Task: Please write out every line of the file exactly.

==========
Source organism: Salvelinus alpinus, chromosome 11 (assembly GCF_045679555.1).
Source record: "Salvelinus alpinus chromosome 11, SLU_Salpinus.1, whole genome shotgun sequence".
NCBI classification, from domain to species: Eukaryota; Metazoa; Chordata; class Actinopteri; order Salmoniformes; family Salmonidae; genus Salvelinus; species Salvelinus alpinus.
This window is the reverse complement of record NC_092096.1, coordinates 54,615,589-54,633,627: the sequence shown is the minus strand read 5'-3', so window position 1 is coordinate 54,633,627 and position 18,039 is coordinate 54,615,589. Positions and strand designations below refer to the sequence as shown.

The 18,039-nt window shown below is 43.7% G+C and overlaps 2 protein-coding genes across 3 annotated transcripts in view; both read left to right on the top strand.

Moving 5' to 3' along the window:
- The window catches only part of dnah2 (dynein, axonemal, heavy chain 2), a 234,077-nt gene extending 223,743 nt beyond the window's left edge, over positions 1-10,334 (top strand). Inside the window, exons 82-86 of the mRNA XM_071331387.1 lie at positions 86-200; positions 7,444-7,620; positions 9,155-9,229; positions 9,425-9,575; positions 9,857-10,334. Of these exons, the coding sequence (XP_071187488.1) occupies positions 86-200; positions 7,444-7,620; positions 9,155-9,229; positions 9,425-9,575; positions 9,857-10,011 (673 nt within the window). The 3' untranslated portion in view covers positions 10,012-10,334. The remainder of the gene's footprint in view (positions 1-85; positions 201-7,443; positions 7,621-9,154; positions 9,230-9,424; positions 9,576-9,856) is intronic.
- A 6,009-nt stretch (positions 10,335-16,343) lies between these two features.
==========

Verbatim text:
Source organism: Salvelinus alpinus, chromosome 11 (assembly GCF_045679555.1).
Source record: "Salvelinus alpinus chromosome 11, SLU_Salpinus.1, whole genome shotgun sequence".
NCBI classification, from domain to species: Eukaryota; Metazoa; Chordata; class Actinopteri; order Salmoniformes; family Salmonidae; genus Salvelinus; species Salvelinus alpinus.
This window is the reverse complement of record NC_092096.1, coordinates 54,615,589-54,633,627: the sequence shown is the minus strand read 5'-3', so window position 1 is coordinate 54,633,627 and position 18,039 is coordinate 54,615,589. Positions and strand designations below refer to the sequence as shown.

The 18,039-nt window shown below is 43.7% G+C and overlaps 2 protein-coding genes across 3 annotated transcripts in view; both read left to right on the top strand.

Moving 5' to 3' along the window:
- The window catches only part of dnah2 (dynein, axonemal, heavy chain 2), a 234,077-nt gene extending 223,743 nt beyond the window's left edge, over positions 1-10,334 (top strand). Inside the window, exons 82-86 of the mRNA XM_071331387.1 lie at positions 86-200; positions 7,444-7,620; positions 9,155-9,229; positions 9,425-9,575; positions 9,857-10,334. Of these exons, the coding sequence (XP_071187488.1) occupies positions 86-200; positions 7,444-7,620; positions 9,155-9,229; positions 9,425-9,575; positions 9,857-10,011 (673 nt within the window). The 3' untranslated portion in view covers positions 10,012-10,334. The remainder of the gene's footprint in view (positions 1-85; positions 201-7,443; positions 7,621-9,154; positions 9,230-9,424; positions 9,576-9,856) is intronic.
- A 6,009-nt stretch (positions 10,335-16,343) lies between these two features.